Televisions shows like Survivor and Naked and Afraid might captivate contemporary viewers, but hundreds of years ago, true outdoor heroics unfolded along the swampy southern reaches of Bayou Lafourche. It was here that Acadian exiles settled, adapting to its harsh conditions as they developed a whole new way of life. Learn about these determined and rugged people at the Jean Lafitte Wetlands Acadian Cultural Center in the heart of Thibodaux, part of the multi-site national park system that showcases the region’s history.
Jean Lafitte Wetlands Acadian Cultural Center
Exiled from Nova Scotia for refusing to pledge allegiance to Britain, many Acadians sought refuge and made a new home along Bayou Lafourche. These innovative “Cajuns” hunted, fished, trapped, built boats, and developed dwellings ingeniously adapted to their new environment. Alongside its engaging interpretative exhibits and artifacts, the Wetlands Acadian Cultural Center also offers ranger guided boat tours along Bayou Lafourche, that introduce the area’s distinct topography and wildlife. See where the pirate Jean Lafitte once profiteered, and where native peoples and settlers braved heat, mosquitoes, alligators, and more to forge their distinct cultures.
While in Thibodaux, take time to wind through historically significant Laurel Valley Village and Sugar Plantation to learn more about the impact of the sugar industry on Lafourche Parish. Schedule a one-hour walking tour to explore the sprawling site, the largest surviving 19th and 20th sugar plantation in the United States with more than 50 original structures remaining. One of the Bayou Region’s most picturesque spots, Laurel Valley Village has been a production location for both large and small films, including Angel Heart, Interview with the Vampire, and Ray. Situated on the bayou, the site includes a former general store, original slave cabins, a schoolhouse, church, the ruins of the sugar mill, and cane fields that are still in operation.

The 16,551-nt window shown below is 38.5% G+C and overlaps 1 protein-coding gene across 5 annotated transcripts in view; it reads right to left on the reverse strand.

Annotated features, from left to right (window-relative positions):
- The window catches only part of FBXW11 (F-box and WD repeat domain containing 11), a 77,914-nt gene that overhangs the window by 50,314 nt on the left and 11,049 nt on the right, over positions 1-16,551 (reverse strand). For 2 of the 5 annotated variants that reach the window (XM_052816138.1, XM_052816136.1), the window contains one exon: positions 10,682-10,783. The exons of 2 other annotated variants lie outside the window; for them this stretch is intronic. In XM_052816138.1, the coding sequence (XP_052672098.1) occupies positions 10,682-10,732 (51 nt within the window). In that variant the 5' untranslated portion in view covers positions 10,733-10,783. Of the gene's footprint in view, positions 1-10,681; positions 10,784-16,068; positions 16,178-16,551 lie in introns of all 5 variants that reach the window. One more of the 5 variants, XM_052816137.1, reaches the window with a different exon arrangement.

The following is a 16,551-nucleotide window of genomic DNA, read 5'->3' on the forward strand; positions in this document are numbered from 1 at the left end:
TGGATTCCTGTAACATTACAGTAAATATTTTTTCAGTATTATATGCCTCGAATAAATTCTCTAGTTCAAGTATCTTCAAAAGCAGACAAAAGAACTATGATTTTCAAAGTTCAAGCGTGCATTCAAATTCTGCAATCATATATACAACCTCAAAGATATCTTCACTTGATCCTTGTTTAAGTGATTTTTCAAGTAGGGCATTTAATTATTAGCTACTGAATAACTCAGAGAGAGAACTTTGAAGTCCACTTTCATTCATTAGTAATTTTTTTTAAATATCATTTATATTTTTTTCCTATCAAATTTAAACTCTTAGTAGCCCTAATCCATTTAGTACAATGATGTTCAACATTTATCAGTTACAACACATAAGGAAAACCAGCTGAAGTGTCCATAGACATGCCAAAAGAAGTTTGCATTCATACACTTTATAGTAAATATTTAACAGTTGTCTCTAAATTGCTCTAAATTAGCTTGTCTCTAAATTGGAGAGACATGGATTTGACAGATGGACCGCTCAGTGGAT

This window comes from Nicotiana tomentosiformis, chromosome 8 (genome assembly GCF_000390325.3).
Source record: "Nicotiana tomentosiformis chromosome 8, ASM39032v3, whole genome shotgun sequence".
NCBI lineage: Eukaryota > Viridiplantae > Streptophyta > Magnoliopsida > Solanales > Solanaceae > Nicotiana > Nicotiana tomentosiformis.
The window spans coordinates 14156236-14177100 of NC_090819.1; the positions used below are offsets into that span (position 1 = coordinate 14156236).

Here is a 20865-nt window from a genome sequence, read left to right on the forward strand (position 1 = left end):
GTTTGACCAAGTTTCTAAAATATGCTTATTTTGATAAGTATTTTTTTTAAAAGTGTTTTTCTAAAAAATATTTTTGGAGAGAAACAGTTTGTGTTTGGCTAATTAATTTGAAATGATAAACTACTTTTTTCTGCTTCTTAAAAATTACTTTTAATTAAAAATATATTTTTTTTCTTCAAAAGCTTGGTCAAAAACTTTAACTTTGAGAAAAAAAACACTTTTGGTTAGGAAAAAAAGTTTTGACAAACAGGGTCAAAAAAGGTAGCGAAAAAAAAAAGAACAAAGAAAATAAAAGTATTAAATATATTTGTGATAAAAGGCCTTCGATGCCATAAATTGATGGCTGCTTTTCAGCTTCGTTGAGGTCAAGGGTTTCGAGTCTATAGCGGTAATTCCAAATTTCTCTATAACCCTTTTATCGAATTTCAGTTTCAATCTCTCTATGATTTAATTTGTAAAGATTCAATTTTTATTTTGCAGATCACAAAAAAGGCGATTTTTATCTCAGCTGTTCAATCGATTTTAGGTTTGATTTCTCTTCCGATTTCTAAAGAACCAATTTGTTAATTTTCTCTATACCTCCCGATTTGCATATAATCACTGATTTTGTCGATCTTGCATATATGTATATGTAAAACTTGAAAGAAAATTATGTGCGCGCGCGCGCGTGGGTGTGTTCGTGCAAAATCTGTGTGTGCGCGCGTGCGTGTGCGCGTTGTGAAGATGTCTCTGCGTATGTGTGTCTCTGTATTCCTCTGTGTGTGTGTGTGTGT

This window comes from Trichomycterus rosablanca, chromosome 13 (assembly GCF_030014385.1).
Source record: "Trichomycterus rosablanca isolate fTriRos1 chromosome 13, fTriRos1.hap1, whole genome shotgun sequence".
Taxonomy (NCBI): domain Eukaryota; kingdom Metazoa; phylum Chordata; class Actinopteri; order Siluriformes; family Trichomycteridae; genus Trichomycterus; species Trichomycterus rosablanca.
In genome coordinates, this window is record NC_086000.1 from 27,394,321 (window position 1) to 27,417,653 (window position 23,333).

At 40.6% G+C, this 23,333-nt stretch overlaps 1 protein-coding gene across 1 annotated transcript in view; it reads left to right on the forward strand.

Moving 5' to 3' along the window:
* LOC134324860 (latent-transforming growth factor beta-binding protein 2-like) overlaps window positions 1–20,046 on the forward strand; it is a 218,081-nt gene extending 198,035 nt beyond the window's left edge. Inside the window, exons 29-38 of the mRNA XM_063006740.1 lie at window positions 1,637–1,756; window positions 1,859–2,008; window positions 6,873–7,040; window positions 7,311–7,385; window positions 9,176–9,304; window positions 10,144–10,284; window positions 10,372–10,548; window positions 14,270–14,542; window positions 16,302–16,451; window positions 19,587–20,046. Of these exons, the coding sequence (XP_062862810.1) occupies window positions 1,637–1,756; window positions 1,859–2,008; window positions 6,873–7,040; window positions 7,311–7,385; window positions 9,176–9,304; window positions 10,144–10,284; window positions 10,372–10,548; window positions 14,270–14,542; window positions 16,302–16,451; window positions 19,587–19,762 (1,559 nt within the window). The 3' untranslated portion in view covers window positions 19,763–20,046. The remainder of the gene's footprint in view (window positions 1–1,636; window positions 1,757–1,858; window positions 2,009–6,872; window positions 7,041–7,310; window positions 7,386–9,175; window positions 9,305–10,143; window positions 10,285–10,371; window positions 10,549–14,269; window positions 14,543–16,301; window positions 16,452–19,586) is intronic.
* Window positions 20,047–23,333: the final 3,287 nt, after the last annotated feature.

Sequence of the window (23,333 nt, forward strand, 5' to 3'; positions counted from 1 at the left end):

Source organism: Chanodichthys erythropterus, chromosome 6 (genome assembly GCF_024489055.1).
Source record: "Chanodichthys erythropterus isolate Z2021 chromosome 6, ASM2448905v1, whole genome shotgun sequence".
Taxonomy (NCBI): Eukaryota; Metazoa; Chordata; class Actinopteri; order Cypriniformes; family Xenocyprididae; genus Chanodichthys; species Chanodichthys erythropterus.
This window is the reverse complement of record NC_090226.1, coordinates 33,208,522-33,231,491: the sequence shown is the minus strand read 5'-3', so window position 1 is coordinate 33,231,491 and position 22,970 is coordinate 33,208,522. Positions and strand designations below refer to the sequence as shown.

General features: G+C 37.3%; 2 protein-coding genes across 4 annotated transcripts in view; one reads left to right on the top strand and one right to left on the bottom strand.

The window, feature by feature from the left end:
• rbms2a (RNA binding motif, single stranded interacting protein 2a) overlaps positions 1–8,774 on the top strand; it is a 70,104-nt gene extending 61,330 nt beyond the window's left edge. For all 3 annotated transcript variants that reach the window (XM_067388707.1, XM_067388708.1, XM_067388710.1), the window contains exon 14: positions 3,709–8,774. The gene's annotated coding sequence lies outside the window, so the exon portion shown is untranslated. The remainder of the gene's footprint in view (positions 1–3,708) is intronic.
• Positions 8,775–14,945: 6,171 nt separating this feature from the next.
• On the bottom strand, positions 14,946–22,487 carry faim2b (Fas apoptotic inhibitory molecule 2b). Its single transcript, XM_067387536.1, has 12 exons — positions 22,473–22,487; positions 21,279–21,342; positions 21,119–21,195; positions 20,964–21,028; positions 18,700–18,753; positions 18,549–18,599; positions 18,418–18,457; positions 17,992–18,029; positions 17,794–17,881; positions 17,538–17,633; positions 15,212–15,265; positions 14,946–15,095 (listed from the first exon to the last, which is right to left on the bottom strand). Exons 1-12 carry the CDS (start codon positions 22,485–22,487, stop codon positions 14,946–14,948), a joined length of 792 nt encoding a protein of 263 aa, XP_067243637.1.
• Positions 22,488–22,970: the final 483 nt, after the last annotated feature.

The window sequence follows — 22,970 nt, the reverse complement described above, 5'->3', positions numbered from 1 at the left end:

The Laurel Valley Village in Thibodaux
Next, head downstream to the town of Golden Meadow for a visit to Chine’s Cajun Net Shop, a local institution where Lawrence “Chine” (pronounced Chiney) Terrebonne and his small team make and repair the Cajun fishing nets used by the commercial shrimpers who dock nearby. The friendly folks here are happy to provide demonstrations on how this rare craft is performed. Don’t forget to bring home your own souvenir net to show the folks at home.
One of the original nineteen parishes created from the territory of Orleans in 1807, Lafourche Parish is one of the oldest parishes in Louisiana. To learn more about its fascinating history, click HERE.